Artvehicle 47 — Editorial

Last October the artvehicle editorial traipsed deep into the soul of looking for opportunities for self-expression. It was a journey of discovery, out of the safety zone and away, like Apocalypse Now meets Finding Nemo. It is a world cloaked in secrecy, a worthy setting for the next Dan Brown epic that links Roswell and The Knights Templar by discovering secret messages in Hallmark greetings cards.

We re-enter this murky world through the portal that is Greetings Today Magazine - specifically January 2010, issue 4, volume 11, which contains an article by Jack Ratcliffe and three fascinating pages of company thinking on the subject of Male Cards. 'It's time to man up' is the very greetings-cardy title that persuades artvehicle to grab its whip and beige hat, finds its exciting theme tune on the iPod, and head off again to analyse the greeting card market.

With the rocking mark-up that occurs as a folded piece of thin card becomes a birthday card it's no wonder the industry is grumpy about tight-fisted, penny-pinching men not getting their stingy little fingers into their moth-filled wallets and wasting money and trees on some tacky rubbish to make their friend's flat look untidy. So what's to be done?

Well GT did a survey and found that 74% of people believed that there was a lack of variety in cards for men. Oh dear thought GT ('a long time believer in equality of the sexes') and off they went to find out 'why men are under the thumb when it comes to greeting?'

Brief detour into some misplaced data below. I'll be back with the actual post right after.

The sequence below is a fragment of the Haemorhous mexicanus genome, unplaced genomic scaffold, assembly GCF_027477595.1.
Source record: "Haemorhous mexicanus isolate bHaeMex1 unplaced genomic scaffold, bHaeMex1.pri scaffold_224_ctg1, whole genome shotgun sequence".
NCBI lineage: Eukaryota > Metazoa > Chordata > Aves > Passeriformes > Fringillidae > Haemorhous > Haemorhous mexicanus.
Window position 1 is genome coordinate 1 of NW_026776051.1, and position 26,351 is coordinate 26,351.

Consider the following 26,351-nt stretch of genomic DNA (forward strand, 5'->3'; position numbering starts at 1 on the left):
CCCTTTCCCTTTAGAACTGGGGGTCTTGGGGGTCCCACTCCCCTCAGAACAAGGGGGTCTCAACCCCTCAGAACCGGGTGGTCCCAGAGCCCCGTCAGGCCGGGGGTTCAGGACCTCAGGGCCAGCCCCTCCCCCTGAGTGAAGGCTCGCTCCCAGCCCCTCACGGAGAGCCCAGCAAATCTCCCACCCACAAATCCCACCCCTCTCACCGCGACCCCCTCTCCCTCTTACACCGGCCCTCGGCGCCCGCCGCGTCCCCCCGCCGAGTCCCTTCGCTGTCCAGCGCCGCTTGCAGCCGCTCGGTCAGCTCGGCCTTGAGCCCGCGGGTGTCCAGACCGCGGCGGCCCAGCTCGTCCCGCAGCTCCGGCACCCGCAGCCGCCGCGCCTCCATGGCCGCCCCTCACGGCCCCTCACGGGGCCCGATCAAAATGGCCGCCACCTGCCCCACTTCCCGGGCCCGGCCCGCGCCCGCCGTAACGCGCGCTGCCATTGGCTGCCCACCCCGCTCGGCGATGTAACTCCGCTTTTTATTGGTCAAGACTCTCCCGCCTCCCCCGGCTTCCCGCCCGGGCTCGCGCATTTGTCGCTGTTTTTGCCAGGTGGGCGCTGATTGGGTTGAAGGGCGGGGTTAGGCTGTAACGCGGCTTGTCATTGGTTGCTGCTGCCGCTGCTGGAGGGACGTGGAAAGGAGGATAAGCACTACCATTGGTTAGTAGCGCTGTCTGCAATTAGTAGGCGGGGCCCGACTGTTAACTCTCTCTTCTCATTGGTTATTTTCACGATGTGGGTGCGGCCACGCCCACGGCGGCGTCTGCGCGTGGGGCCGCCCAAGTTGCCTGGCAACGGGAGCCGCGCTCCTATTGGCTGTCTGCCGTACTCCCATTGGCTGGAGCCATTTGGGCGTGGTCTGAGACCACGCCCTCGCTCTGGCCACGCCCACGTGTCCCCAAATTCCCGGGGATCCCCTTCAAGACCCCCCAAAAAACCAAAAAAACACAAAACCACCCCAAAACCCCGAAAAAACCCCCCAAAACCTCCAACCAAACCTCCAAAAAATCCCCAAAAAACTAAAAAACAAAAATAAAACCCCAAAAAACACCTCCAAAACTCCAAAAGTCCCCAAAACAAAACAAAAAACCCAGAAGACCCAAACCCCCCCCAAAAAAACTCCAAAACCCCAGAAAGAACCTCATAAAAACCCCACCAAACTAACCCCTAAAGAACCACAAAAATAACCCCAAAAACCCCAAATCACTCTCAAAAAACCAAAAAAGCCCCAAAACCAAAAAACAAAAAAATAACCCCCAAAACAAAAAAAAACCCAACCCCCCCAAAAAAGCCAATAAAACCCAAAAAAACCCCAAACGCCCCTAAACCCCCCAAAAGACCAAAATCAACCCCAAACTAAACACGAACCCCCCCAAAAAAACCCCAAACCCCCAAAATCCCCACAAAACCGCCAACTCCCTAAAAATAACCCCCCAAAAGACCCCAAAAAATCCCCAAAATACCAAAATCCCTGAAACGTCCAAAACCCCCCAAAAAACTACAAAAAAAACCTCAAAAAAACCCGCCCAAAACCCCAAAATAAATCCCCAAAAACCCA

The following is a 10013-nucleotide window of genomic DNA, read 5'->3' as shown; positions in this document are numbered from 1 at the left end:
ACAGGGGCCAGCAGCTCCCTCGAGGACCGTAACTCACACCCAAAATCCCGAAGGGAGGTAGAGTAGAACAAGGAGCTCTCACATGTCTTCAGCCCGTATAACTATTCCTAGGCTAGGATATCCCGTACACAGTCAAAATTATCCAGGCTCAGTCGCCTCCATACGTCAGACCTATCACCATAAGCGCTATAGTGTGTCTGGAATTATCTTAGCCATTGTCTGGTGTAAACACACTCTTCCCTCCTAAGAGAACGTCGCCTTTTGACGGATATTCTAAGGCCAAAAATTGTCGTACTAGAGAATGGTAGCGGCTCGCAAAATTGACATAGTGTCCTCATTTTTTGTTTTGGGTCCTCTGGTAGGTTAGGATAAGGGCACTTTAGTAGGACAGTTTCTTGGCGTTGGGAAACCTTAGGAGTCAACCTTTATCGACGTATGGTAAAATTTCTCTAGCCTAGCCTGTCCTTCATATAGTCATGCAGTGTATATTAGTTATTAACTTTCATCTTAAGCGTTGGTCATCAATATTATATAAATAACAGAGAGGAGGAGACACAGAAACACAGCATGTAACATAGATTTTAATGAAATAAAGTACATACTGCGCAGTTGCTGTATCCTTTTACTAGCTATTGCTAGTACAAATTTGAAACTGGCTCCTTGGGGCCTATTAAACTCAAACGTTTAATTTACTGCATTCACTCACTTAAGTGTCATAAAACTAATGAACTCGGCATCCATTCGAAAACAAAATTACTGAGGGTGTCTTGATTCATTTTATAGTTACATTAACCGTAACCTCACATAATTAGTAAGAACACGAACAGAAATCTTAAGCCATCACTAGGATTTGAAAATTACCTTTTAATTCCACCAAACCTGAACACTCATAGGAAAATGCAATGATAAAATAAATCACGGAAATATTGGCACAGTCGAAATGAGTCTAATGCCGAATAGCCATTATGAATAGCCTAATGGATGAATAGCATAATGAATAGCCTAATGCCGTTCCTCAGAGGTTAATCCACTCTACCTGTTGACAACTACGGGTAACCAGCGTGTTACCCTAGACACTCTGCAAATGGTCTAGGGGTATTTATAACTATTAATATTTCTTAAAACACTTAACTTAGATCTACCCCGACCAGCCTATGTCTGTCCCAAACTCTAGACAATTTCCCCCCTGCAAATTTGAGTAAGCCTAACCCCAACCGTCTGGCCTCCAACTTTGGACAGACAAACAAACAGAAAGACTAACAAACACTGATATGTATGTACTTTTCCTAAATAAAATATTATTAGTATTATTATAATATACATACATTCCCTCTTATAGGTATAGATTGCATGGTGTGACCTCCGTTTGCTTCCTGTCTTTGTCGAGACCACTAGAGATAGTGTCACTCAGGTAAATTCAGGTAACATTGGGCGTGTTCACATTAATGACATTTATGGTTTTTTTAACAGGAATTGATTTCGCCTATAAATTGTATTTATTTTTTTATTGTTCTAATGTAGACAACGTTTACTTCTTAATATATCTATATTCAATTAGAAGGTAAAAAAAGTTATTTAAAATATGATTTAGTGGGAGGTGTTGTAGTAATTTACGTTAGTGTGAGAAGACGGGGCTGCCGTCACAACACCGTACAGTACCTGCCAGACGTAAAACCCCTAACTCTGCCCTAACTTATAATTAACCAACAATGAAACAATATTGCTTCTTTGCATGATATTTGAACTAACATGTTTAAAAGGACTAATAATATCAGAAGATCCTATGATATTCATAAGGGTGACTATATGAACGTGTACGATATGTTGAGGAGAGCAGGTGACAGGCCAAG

I assume that the designers, retailers and consumers they asked told them to come back when they had a proper question.

Men, we are told, don't care about birthdays, don't buy cards, don't like shopping and think buying cards is the wife's job. There is a worry too that it might send out the wrong idea. No details are given as to this idea but possibly it means that the sender is secretly a homosexual and he is attracted to the sendee. A quick survey confirmed that this is, in fact, very low on the list of techniques used by gay men to seduce one another.

On the horizon, here to save the industry, is the new man, and he will 'relish the challenge of finding the perfect card'. Oh yes he will, and this is what his relished challenge will find:

Humour: clever, toilet humour no less. Thought-provoking, but not so you don't get the joke. Aw, bless. Like Viz or the 'masculine urban scrawls of Banksy'.

Nostalgia: apparently a lot of men are harking back to the 60s, 70s and 80s when they were comfortable. Bless further.

Artistic: a bit 'sophisticated', this means 'art photographer', 'strong photography' and designs that boast a 'manly' black border.

Storytelling: 'Our images have to have a story that has a character to it' explains Artscape, incompetently.

Provocative: 'men do like a bit of sexy' with 'Pretty girls in high heels'. That would be new man masquerading as old-style, dumb chauvinist then.

Just another fat slab of clichés then and not enough to break the classic male birthday acknowledgment of, a-pint-if-you're-near/text-if-you're-not, classics: particularly the guitar/Concorde/rugby/girl's-bum/Vespa fodder that serves to illustrate said article.

So Jack, what are you really going to give Kev on his 30th, a pint of Stella for him to slosh on his shoes or some macho padded satin number, maybe with a stencilled, wisecracking spacehopper and a tasteful dolly bird with a back-story on it?

Adrian Lee